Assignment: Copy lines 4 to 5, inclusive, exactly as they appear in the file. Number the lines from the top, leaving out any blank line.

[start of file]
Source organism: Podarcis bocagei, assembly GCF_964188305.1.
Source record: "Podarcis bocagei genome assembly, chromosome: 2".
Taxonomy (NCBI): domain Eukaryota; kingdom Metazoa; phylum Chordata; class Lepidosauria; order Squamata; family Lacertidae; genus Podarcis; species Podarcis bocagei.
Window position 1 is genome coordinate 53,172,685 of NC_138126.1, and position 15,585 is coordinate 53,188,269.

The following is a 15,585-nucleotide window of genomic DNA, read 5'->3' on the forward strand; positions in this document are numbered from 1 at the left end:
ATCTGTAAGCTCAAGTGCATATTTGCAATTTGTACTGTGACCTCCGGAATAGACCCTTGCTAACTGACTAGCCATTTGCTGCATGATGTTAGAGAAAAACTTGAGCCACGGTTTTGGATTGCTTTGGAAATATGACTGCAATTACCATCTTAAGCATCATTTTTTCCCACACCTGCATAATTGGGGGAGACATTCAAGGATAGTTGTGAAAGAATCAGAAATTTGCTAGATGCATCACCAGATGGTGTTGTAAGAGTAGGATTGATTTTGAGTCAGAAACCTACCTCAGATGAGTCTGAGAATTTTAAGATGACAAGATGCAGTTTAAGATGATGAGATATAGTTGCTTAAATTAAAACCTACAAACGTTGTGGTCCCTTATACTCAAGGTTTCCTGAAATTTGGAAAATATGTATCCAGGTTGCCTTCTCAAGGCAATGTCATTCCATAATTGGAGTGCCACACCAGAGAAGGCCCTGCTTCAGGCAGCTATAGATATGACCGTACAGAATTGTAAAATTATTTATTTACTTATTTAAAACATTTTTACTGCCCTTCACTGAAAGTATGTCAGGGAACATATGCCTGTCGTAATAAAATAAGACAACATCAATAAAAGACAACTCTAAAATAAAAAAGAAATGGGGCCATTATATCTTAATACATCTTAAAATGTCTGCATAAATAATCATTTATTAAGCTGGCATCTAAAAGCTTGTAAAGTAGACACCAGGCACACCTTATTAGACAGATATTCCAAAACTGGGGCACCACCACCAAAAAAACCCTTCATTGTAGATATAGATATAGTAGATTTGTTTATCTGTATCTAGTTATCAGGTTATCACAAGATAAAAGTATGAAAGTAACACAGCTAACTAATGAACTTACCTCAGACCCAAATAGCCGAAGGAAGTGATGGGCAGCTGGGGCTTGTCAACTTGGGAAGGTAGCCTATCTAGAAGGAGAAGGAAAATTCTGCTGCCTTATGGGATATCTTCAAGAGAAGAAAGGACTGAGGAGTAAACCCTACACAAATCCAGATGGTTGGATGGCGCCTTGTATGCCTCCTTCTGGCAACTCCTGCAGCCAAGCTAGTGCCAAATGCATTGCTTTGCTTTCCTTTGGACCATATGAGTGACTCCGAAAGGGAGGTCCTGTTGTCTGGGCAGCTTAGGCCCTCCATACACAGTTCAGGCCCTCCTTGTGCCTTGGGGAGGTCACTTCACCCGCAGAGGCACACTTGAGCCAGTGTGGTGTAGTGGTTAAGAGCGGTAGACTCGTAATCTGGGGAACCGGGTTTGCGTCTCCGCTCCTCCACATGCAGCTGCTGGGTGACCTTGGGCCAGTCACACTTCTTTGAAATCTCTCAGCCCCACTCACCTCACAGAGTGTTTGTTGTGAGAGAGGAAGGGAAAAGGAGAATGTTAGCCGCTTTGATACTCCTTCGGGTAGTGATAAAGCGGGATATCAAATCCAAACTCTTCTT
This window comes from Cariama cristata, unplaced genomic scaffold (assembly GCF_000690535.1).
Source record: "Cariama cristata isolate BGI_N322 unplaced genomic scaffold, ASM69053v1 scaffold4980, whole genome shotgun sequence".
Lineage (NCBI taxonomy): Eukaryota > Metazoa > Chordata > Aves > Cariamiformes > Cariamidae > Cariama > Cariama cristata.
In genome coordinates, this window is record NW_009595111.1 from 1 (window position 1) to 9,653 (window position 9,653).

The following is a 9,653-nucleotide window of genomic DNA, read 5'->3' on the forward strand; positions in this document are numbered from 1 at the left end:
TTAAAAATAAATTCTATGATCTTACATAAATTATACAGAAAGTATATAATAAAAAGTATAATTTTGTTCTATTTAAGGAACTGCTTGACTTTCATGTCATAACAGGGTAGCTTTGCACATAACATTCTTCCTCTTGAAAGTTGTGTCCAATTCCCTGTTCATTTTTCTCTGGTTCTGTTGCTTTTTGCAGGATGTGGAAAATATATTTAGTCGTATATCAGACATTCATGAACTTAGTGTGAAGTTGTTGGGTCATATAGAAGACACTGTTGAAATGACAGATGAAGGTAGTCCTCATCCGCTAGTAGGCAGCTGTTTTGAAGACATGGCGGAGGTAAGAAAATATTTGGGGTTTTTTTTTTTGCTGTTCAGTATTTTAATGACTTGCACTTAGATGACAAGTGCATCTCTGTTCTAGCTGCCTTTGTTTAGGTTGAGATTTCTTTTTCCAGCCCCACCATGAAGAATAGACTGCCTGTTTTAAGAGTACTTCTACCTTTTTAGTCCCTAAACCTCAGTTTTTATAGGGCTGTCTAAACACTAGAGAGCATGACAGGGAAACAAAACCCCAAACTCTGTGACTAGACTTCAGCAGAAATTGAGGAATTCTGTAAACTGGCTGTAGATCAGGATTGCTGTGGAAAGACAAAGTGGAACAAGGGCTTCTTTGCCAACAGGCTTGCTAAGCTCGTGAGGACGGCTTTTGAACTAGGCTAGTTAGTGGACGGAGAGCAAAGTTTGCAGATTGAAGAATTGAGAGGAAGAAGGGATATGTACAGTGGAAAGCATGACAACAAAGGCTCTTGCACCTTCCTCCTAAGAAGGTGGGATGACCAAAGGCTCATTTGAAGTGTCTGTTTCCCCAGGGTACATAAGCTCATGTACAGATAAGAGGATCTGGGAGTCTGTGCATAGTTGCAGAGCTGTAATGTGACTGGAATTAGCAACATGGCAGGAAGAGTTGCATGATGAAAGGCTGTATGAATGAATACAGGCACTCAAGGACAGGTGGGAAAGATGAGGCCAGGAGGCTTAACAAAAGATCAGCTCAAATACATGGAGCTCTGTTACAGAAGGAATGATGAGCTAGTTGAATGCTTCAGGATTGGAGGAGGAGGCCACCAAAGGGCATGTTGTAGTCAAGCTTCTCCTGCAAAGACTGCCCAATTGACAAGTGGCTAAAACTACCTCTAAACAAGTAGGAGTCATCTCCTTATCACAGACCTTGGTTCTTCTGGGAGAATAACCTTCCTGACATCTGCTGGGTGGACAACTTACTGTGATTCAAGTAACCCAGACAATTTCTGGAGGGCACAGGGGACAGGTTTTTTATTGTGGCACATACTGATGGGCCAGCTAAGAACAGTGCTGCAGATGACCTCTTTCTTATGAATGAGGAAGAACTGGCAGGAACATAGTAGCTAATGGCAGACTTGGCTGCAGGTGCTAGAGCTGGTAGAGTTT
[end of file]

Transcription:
Window position 1 is genome coordinate 53,172,685 of NC_138126.1, and position 15,585 is coordinate 53,188,269.

The following is a 15,585-nucleotide window of genomic DNA, read 5'->3' on the forward strand; positions in this document are numbered from 1 at the left end: